This post is part of a periodic series about The Tools I Use.
Everyone knows backups are important, but many of us never get around to setting them up. I’ve been backing up my computers for a long time, since so much of my life is stored in bits on my hard drive.
On Windows machines, there are a number of options for backup software, now including a built-in option. Macs have Time Machine. And on Linux, there are a number of options as well.
These solutions are largely designed to back up to a second hard drive or similar device. That’s a good first step for backups. It protects against accidental deletion and hard drive failure. But the backups are kept in the same location as the computer being backed up, which doesn’t protect against fire, theft, and other catastrophes. It’s really a good idea to have backups stored at another location as well.
When I used to work in an office, I would swap my backup media weekly and lock up one of the copies at work. That way, I’d have relatively recent data available somewhere other than my home. Once I started working from home, that became less of an option. For a while, I didn’t have any off-site backups. When I went on vacation, I’d bring my backup drive with me just in case something happened while I was away.
With the advent of faster Internet speeds, the idea of online backup started to make sense.
CrashPlan is an online backup service, but is also more than that. You can use it to back up to a local hard drive or to a friend or family member’s computer. Both of these options are free. In addition, it offers unlimited online backup to CrashPlan Central with individual, family and business plans.
The client application is built in Java and runs on Windows, Macs, and Linux machines. There is also a mobile app that allows you to access any file from your mobile device as long as it’s been backed up.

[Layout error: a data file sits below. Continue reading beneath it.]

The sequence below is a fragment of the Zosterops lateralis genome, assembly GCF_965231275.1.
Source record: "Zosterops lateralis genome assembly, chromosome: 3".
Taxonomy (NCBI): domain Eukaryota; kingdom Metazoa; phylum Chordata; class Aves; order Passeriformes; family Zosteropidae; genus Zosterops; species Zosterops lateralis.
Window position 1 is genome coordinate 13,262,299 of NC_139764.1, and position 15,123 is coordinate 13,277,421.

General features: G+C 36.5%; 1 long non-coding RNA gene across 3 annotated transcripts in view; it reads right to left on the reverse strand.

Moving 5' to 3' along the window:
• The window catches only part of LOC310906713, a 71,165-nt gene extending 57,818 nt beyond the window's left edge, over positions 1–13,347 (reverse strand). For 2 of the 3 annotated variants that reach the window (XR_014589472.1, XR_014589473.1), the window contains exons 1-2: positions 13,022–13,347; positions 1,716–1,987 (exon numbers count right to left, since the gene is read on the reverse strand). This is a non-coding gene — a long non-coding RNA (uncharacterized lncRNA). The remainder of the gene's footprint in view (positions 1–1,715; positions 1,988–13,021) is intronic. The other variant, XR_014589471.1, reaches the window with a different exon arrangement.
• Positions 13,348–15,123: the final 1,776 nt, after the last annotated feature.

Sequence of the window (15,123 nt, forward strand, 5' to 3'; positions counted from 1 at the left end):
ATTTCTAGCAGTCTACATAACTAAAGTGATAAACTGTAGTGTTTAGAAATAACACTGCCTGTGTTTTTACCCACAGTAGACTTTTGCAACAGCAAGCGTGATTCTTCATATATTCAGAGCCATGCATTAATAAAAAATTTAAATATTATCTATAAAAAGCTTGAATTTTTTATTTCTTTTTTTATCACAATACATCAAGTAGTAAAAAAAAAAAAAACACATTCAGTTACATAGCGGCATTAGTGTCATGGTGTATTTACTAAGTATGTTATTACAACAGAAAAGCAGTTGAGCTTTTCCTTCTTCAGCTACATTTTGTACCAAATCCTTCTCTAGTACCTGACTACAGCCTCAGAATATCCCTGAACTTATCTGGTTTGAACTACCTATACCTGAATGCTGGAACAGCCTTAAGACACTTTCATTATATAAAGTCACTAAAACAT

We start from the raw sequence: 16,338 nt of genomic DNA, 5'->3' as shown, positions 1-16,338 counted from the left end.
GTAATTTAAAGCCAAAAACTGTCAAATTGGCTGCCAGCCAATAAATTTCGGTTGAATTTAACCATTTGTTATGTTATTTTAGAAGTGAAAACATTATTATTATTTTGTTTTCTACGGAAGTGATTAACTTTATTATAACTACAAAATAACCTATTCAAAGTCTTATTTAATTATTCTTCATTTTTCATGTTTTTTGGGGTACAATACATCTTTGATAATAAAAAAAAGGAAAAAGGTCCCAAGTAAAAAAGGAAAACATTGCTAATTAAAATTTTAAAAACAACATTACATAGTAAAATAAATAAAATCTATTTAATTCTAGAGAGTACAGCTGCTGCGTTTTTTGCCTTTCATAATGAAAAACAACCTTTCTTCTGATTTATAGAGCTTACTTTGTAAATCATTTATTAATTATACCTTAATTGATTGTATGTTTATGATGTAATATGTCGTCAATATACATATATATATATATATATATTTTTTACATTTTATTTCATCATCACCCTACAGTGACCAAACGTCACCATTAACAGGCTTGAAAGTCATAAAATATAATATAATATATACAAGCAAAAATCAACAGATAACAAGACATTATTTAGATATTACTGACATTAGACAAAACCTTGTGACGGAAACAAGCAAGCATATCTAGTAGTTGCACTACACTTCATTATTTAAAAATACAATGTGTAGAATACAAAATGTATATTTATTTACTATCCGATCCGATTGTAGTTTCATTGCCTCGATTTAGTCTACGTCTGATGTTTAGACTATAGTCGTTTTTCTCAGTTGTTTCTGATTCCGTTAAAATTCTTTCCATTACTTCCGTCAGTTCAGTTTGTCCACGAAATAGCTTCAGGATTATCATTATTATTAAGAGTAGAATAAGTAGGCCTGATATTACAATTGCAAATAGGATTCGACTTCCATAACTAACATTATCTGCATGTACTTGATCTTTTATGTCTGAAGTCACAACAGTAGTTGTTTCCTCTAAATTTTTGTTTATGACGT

The client application lets you create different backup sets with different settings. You can also choose how much of your CPU and network bandwidth you’re willing to let it use, with different settings for when you’re at your computer vs when you’re away from it. I set it up once, and then it just runs in the background and I don’t notice it. I get a weekly e-mail telling me that it’s still doing its job, and I get a warning e-mail if any of my computers hasn’t been backed up for a few days.
CrashPlan seems to do a pretty good job of data de-duplication. I’ve moved large files around on my hard drive, and CrashPlan doesn’t seem to need to back the files up again. There is also a very handy “adopt this computer” feature that allows you to associate a new computer (or hard drive) with your existing backup set. I’ve used this feature twice, and it really saves a lot of time, because I didn’t need to upload everything again.
My biggest concern about online backup when I started was the security of my data. With CrashPlan, the data is encrypted before it ever leaves my computer, and then the data transmission itself is further encrypted. While online backup is always going to be riskier than local backup, I feel OK with these security measures.
A backup is only as good as your ability to restore the backup in case of emergency. I’ve never had to do a full restore from CrashPlan, but I have had to restore individual files here and there. I had a slowly-failing hard drive that silently corrupted a number of files during the last week before it completely died. My local TimeMachine backups didn’t go back far enough to contain un-corrupted versions of those files, but CrashPlan did. I was easily able to restore those files onto my new hard drive. If a full restore over the Internet will be too slow, CrashPlan offers an option where they will ship you a hard drive containing all of your data.
The only minor complaint I have is that the price of my online plan increased by 25% this year on relatively short notice. It’s still a good deal, and I’m glad they’re doing what they have to do to stay in business, but that’s still a fairly steep price increase for one year. I’ve been happy with everything else, though.
Overall, I’ve been really happy with CrashPlan and I highly recommend it if you’re looking for an online backup solution.